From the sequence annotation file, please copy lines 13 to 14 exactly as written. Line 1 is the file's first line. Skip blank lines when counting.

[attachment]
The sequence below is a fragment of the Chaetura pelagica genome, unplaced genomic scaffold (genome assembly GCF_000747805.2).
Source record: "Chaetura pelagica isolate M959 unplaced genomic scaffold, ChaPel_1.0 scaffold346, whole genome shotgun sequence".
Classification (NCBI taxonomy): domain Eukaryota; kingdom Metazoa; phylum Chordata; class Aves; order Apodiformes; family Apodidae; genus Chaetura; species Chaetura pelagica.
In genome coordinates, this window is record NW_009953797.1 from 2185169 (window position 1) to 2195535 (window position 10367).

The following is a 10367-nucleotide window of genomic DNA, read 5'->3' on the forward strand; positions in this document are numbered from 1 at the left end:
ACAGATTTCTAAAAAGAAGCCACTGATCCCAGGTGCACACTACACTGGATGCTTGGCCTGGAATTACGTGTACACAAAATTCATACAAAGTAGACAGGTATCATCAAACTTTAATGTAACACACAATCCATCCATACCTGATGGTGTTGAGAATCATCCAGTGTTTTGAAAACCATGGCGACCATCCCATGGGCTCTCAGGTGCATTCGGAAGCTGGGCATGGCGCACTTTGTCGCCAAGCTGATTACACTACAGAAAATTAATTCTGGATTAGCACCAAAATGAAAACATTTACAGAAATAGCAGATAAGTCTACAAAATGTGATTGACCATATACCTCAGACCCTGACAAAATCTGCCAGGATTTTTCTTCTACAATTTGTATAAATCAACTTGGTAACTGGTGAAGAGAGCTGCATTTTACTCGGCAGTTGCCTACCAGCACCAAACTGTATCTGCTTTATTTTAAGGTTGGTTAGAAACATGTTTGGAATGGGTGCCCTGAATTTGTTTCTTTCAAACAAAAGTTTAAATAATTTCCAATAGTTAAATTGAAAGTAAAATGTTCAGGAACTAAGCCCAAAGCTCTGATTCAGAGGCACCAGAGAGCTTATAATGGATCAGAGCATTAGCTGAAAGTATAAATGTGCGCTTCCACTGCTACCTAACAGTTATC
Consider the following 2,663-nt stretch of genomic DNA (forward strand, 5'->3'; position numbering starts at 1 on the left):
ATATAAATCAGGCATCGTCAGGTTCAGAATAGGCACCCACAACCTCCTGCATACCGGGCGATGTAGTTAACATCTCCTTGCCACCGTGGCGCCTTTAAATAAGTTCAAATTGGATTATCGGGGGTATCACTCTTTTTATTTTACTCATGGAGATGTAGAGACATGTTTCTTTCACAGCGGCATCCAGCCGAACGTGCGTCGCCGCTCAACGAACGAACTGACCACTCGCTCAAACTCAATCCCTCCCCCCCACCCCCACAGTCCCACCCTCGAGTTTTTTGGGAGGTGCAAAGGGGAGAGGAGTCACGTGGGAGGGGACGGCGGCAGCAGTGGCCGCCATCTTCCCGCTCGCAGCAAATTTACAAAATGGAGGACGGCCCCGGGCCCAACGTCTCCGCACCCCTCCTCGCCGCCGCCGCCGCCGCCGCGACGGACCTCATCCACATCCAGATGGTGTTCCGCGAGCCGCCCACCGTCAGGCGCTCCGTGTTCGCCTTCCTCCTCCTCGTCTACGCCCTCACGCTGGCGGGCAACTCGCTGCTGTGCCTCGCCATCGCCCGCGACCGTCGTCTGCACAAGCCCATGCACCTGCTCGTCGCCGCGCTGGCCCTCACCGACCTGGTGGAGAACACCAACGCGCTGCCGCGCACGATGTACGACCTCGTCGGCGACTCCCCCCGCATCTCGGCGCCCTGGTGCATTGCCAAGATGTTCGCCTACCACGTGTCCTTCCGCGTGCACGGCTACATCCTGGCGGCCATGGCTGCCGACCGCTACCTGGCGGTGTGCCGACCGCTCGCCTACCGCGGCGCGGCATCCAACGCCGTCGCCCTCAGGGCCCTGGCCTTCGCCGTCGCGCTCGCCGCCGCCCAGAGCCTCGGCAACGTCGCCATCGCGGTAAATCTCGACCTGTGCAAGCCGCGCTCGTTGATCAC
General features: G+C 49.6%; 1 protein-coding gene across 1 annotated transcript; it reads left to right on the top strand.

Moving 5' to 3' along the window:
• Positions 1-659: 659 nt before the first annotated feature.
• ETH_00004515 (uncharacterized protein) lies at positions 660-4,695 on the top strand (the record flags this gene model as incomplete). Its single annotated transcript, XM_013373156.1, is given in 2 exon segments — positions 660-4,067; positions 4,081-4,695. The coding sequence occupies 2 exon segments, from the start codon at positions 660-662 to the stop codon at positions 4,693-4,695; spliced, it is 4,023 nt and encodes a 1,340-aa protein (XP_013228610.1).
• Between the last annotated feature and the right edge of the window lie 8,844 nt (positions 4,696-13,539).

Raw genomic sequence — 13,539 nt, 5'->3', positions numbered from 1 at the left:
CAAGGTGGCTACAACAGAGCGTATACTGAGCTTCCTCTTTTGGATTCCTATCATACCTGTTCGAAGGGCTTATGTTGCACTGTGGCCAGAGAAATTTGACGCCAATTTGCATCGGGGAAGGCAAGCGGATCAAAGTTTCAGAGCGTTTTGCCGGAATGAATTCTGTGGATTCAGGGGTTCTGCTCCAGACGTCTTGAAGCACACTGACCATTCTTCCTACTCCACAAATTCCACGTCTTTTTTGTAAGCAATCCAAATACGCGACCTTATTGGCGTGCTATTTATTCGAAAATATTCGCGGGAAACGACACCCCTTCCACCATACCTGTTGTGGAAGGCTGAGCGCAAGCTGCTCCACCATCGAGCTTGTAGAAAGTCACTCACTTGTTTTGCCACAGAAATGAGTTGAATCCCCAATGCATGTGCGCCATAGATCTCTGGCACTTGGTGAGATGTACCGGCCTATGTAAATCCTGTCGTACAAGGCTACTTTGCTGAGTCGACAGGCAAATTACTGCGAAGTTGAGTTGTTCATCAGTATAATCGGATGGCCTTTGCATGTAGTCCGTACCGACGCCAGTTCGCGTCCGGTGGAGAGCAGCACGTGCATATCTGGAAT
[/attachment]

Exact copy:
• Between the last annotated feature and the right edge of the window lie 8,844 nt (positions 4,696-13,539).

Raw genomic sequence — 13,539 nt, 5'->3', positions numbered from 1 at the left: